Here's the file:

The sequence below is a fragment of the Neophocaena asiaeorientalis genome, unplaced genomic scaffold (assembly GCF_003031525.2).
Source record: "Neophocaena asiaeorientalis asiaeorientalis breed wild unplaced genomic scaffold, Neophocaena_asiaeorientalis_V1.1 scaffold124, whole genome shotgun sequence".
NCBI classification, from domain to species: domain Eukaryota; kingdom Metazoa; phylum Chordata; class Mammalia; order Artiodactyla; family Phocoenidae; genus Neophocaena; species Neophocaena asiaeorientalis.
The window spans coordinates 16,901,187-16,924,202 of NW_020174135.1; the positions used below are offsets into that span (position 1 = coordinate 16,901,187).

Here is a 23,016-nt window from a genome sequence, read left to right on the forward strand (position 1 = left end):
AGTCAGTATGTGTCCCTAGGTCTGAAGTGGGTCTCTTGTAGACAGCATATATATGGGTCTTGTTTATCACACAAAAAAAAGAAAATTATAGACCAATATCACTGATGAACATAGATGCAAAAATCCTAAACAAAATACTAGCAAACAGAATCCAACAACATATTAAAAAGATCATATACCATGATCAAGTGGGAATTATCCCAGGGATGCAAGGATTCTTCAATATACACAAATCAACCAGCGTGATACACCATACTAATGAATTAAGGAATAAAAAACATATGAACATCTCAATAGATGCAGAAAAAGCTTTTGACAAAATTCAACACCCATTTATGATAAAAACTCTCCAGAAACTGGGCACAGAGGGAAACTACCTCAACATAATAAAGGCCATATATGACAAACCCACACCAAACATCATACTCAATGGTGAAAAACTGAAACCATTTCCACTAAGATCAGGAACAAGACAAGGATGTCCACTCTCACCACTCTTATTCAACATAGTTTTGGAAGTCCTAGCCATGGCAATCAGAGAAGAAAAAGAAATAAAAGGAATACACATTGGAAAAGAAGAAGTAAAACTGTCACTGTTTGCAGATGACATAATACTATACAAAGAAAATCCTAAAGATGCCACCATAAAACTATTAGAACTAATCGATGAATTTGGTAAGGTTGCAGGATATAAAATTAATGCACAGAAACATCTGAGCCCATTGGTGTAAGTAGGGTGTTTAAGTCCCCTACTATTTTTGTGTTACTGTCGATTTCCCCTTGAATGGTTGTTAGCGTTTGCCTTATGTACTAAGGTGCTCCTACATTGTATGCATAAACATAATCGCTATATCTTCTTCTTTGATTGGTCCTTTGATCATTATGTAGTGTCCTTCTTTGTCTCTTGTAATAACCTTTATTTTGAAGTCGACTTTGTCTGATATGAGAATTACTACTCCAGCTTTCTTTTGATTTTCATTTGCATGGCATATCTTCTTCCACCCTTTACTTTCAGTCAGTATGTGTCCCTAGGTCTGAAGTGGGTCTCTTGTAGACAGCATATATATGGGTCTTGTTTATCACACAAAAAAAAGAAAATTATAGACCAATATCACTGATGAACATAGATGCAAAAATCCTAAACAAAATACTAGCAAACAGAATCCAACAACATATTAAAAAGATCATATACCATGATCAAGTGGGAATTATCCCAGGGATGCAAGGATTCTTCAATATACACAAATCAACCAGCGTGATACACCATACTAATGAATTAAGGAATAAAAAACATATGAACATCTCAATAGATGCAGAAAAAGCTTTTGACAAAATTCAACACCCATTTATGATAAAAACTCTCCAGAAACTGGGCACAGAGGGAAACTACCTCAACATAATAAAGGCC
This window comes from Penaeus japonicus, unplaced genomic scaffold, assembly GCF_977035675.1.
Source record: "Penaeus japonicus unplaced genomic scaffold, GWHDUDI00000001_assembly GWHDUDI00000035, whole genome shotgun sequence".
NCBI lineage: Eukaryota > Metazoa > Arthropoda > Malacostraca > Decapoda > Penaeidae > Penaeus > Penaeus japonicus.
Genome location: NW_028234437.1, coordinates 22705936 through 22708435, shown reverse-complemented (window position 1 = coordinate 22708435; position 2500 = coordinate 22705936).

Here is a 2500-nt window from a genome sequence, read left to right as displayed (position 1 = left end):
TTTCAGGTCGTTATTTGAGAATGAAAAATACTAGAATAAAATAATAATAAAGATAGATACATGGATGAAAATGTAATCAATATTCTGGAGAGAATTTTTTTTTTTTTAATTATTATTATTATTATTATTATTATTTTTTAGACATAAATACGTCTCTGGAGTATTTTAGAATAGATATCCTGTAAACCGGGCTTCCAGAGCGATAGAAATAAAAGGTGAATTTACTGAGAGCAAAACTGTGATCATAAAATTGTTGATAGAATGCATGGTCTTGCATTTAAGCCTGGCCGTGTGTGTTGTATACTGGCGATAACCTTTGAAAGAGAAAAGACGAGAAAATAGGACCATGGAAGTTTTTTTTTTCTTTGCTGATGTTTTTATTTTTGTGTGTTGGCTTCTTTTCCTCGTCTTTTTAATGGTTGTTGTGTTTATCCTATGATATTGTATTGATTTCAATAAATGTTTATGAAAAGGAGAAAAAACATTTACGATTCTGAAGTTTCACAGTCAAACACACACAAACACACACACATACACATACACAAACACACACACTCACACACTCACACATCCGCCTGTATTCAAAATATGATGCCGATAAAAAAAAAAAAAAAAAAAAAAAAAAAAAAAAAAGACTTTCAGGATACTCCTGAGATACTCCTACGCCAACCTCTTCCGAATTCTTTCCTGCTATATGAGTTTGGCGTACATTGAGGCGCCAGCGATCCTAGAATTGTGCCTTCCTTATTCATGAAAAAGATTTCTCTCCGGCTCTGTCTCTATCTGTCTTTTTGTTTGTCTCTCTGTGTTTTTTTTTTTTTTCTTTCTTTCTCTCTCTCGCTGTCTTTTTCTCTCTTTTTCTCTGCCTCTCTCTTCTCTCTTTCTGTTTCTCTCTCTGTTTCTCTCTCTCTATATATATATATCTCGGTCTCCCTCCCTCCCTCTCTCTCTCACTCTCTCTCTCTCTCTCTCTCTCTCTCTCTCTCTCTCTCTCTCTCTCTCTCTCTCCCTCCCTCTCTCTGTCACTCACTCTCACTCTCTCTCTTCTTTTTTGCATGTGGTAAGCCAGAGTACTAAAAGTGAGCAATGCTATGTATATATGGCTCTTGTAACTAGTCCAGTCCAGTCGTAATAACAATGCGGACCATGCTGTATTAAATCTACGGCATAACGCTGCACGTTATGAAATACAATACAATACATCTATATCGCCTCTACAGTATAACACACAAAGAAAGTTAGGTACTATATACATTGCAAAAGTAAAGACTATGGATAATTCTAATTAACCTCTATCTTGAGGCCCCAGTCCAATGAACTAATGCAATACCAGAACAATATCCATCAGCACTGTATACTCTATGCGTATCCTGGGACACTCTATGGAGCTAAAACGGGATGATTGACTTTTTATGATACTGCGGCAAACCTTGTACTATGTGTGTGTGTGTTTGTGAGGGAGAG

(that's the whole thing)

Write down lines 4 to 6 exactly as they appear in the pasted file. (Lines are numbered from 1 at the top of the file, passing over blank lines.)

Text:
The window spans coordinates 16,901,187-16,924,202 of NW_020174135.1; the positions used below are offsets into that span (position 1 = coordinate 16,901,187).

Here is a 23,016-nt window from a genome sequence, read left to right on the forward strand (position 1 = left end):
AGTCAGTATGTGTCCCTAGGTCTGAAGTGGGTCTCTTGTAGACAGCATATATATGGGTCTTGTTTATCACACAAAAAAAAGAAAATTATAGACCAATATCACTGATGAACATAGATGCAAAAATCCTAAACAAAATACTAGCAAACAGAATCCAACAACATATTAAAAAGATCATATACCATGATCAAGTGGGAATTATCCCAGGGATGCAAGGATTCTTCAATATACACAAATCAACCAGCGTGATACACCATACTAATGAATTAAGGAATAAAAAACATATGAACATCTCAATAGATGCAGAAAAAGCTTTTGACAAAATTCAACACCCATTTATGATAAAAACTCTCCAGAAACTGGGCACAGAGGGAAACTACCTCAACATAATAAAGGCCATATATGACAAACCCACACCAAACATCATACTCAATGGTGAAAAACTGAAACCATTTCCACTAAGATCAGGAACAAGACAAGGATGTCCACTCTCACCACTCTTATTCAACATAGTTTTGGAAGTCCTAGCCATGGCAATCAGAGAAGAAAAAGAAATAAAAGGAATACACATTGGAAAAGAAGAAGTAAAACTGTCACTGTTTGCAGATGACATAATACTATACAAAGAAAATCCTAAAGATGCCACCATAAAACTATTAGAACTAATCGATGAATTTGGTAAGGTTGCAGGATATAAAATTAATGCACAGAAACATCTGAGCCCATTGGTGTAAGTAGGGTGTTTAAGTCCCCTACTATTTTTGTGTTACTGTCGATTTCCCCTTGAATGGTTGTTAGCGTTTGCCTTATGTACTAAGGTGCTCCTACATTGTATGCATAAACATAATCGCTATATCTTCTTCTTTGATTGGTCCTTTGATCATTATGTAGTGTCCTTCTTTGTCTCTTGTAATAACCTTTATTTTGAAGTCGACTTTGTCTGATATGAGAATTACTACTCCAGCTTTCTTTTGATTTTCATTTGCATGGCATATCTTCTTCCACCCTTTACTTTCAGTCAGTATGTGTCCCTAGGTCTGAAGTGGGTCTCTTGTAGACAGCATATATATGGGTCTTGTTTATCACACAAAAAAAAGAAAATTATAGACCAATATCACTGATGAACATAGATGCAAAAATCCTAAACAAAATACTAGCAAACAGAATCCAACAACATATTAAAAAGATCATATACCATGATCAAGTGGGAATTATCCCAGGGATGCAAGGATTCTTCAATATACACAAATCAACCAGCGTGATACACCATACTAATGAATTAAGGAATAAAAAACATATGAACATCTCAATAGATGCAGAAAAAGCTTTTGACAAAATTCAACACCCATTTATGATAAAAACTCTCCAGAAACTGGGCACAGAGGGAAACTACCTCAACATAATAAAGGCC